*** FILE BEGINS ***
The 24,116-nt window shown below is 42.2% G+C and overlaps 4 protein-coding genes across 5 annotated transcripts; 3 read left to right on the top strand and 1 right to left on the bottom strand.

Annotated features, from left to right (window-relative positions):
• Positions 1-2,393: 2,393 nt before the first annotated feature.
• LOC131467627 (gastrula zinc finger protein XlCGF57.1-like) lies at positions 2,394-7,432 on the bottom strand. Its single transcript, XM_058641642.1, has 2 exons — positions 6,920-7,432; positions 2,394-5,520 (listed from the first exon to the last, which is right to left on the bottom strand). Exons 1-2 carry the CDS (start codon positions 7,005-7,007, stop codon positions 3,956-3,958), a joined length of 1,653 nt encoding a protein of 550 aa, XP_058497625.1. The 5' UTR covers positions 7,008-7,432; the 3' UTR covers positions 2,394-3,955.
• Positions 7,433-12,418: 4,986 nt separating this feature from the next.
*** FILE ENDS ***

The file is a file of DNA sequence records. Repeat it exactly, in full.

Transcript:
The 24,116-nt window shown below is 42.2% G+C and overlaps 4 protein-coding genes across 5 annotated transcripts; 3 read left to right on the top strand and 1 right to left on the bottom strand.

Annotated features, from left to right (window-relative positions):
• Positions 1-2,393: 2,393 nt before the first annotated feature.
• LOC131467627 (gastrula zinc finger protein XlCGF57.1-like) lies at positions 2,394-7,432 on the bottom strand. Its single transcript, XM_058641642.1, has 2 exons — positions 6,920-7,432; positions 2,394-5,520 (listed from the first exon to the last, which is right to left on the bottom strand). Exons 1-2 carry the CDS (start codon positions 7,005-7,007, stop codon positions 3,956-3,958), a joined length of 1,653 nt encoding a protein of 550 aa, XP_058497625.1. The 5' UTR covers positions 7,008-7,432; the 3' UTR covers positions 2,394-3,955.
• Positions 7,433-12,418: 4,986 nt separating this feature from the next.